Kitchen Bitch

Cooking in the Kitchen with Sass & Class

A Sweet Treat From Germany: Lebkuchen Spice Cookies December 20, 2012

Lebkuchen 2

I’m proud to say that I’ve almost officially made it through my first holiday season as a personal chef and caterer at The Delish Dish! Wohoo! With all of my big events behind me, including The Delish Dish Homemade Holiday, it’s time to focus on what’s really important at this time of year, besides family, friends, and Christmas, of course:

COOKIES!!!

As you may recall, we’re big into sweets in my household, and my husband just loves cookies, especially these Five-Spice Snickerdoodles I made just for him last night. While Doug loves crunchy cookies like these Hazelnut Crescents with Vanilla Bean Sugar, I love cookies with a combination of crunch and chew and spice and icing, so it’s no wonder these Lebkuchen cookies caught my eye as I was flipping through Food & Wine magazine this month.

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Glazed Maple-Stout Quick Bread September 20, 2012

The past two weeks have been a blur—a wonderful blur of wedding preparation, enjoyment, and clean up, and a not-so-wonderful blur of post-wedding sickness brought on by too much partying and merrymaking.

What can I say? I’m a really good partier, especially when it comes to my little sister Paige’s wedding! Doesn’t she look beautiful? (more…)

 

Caramel-Frosted Brown Sugar Drops July 23, 2012

I wasn’t much of a cookie girl before I met my husband, but I’m starting to feel like a convert. Once every other week or so Doug requests cookies, which means I get to cuddle up with my cookie and baking books and hunt for a new recipe to try. While Doug could eat these snickerdoodles every day of the week, I like variety, so I purchased Nancy Baggett’s The All-American Cookie Book back at Christmastime. However, this book shouldn’t be relegated to just the holidays. There are cookie recipes for every occasion—as well as for every sugary craving imaginable.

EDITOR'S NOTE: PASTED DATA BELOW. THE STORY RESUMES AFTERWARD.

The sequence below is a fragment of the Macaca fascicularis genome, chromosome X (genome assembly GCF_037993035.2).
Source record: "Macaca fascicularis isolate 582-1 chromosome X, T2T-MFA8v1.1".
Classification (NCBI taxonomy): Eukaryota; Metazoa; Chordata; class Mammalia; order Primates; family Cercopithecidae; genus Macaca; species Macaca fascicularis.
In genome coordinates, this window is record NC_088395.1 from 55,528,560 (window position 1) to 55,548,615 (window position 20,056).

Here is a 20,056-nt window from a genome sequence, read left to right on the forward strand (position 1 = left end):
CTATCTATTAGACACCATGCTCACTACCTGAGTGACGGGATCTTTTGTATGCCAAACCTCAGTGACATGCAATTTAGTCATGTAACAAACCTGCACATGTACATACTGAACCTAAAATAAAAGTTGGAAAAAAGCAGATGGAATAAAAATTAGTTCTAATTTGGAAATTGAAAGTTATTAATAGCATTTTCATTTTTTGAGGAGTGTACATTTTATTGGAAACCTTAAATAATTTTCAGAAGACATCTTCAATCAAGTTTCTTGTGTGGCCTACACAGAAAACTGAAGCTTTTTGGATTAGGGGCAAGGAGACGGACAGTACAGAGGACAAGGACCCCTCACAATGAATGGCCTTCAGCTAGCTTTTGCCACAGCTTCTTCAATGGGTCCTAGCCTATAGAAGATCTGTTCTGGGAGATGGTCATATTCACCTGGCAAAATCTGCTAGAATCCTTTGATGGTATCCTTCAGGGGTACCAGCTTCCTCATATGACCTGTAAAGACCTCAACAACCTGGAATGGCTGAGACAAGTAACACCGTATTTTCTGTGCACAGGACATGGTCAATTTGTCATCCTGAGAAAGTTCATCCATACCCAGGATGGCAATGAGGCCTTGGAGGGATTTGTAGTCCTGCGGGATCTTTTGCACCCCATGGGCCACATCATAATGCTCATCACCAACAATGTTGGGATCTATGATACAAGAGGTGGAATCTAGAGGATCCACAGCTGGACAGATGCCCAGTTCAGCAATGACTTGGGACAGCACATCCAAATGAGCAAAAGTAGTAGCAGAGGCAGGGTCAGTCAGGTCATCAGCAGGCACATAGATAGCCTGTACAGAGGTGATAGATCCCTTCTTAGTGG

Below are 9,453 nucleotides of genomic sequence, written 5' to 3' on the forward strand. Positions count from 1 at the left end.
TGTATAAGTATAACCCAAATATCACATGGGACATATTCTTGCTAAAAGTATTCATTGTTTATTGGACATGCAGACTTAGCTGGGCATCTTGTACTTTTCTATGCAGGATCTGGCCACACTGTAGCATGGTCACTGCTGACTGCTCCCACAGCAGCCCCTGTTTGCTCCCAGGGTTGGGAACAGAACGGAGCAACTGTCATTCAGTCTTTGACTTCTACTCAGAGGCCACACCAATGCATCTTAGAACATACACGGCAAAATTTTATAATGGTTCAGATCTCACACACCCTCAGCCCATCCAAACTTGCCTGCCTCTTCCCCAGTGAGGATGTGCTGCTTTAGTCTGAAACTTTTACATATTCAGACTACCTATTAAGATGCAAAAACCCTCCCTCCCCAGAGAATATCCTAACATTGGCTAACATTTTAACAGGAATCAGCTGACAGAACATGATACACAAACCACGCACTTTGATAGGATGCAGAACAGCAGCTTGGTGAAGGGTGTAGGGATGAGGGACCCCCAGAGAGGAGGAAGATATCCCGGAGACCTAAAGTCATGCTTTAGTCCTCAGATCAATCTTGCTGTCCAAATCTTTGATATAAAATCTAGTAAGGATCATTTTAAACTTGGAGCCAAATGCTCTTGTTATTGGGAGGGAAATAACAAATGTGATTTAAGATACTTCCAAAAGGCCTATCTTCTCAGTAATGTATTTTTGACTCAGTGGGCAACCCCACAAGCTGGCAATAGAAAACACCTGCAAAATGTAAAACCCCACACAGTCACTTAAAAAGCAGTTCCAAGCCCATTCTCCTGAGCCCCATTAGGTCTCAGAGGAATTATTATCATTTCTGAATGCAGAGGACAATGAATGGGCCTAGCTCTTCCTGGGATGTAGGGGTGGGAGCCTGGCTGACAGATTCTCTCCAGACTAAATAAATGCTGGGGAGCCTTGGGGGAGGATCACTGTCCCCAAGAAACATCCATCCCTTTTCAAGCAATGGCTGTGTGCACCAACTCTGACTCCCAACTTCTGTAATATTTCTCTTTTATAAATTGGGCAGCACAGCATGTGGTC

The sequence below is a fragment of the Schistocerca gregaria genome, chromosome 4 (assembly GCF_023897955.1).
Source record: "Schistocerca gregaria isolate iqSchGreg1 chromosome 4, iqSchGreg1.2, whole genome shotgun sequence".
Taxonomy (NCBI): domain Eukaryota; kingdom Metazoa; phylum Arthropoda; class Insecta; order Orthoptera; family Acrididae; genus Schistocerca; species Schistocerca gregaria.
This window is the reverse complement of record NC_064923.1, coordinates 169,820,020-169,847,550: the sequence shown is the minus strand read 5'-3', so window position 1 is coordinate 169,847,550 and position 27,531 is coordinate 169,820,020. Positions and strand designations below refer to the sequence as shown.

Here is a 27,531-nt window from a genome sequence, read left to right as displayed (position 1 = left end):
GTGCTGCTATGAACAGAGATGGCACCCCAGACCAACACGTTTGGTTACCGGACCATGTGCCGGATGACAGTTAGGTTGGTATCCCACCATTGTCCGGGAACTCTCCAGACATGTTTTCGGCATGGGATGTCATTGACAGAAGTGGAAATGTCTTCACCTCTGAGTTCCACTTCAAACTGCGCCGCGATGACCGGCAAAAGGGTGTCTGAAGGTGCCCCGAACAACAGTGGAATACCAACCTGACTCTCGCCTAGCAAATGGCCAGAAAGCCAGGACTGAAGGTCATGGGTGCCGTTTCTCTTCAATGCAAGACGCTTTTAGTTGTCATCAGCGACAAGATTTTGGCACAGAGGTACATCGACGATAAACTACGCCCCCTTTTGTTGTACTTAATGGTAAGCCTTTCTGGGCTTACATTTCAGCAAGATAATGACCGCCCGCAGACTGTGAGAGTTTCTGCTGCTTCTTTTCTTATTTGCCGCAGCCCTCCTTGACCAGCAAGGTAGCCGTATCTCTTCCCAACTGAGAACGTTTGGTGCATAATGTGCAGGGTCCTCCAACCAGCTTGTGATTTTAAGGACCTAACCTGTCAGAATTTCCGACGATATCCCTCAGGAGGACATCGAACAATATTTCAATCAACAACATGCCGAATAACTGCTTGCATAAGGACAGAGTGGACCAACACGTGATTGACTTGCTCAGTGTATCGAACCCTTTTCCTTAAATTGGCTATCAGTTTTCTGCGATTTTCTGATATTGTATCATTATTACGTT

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Summer’s Coming: Raspberry & Sherry Trifle May 2, 2012

Good morning dear readers! This warm weather has me pumped up for summer days in the garden and summer nights by the grill, and I can’t help but smile when I see lovely stacks of fresh berries popping up at markets around the city. Obviously these aren’t the same plump and juicy berries we’ll be buying from farmer’s markets in a month, but sometimes I just like to play make believe, you know?

And all the big-box retailers know that I’m not the only one pretending summer is here, and they’re stocking their shelves with piles and piles of fresh fruit for eager customers with their eyes (and stomachs) already on summer. For instance, Sam’s Club has giant boxes of mangoes and strawberries littering their aisles, and I walked away with a giant box of each late last week—and I’m still trying to use them all! I’ve made two kinds of jam (Strawberry-Mango and Strawberry-Rhubarb) and two kinds of ice cream (Roasted Strawberry & Buttermilk Ice Cream and Mango Sorbet), and I still have fruit to spare.

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Cheesecake, Italian Style April 27, 2010

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Mascarpone Cheesecake with Almond Crust

I like my cheesecake like I like my film and wine (but not my men; sorry guys, lose the grease, then we’ll talk)—with an Italian flair. And who doesn’t like cheesecake?

Unless, that is, you’ve only experienced that dense, single-note imposter chain restaurants call cheesecake. Yuck. Yes, it’s possible to find an amazing New York-style cheesecake, but sometimes a girl just needs a mouth-wateringly fluffy, cheesy slice of heaven with just a hint of lemon and a drizzle of hazelnut-flavored chocolate.

How does one go about finding this show-shopping Italian cheesecake? By making it, of course. And believe me, it’s really not difficult. Hell, even a 10-year-old could do it.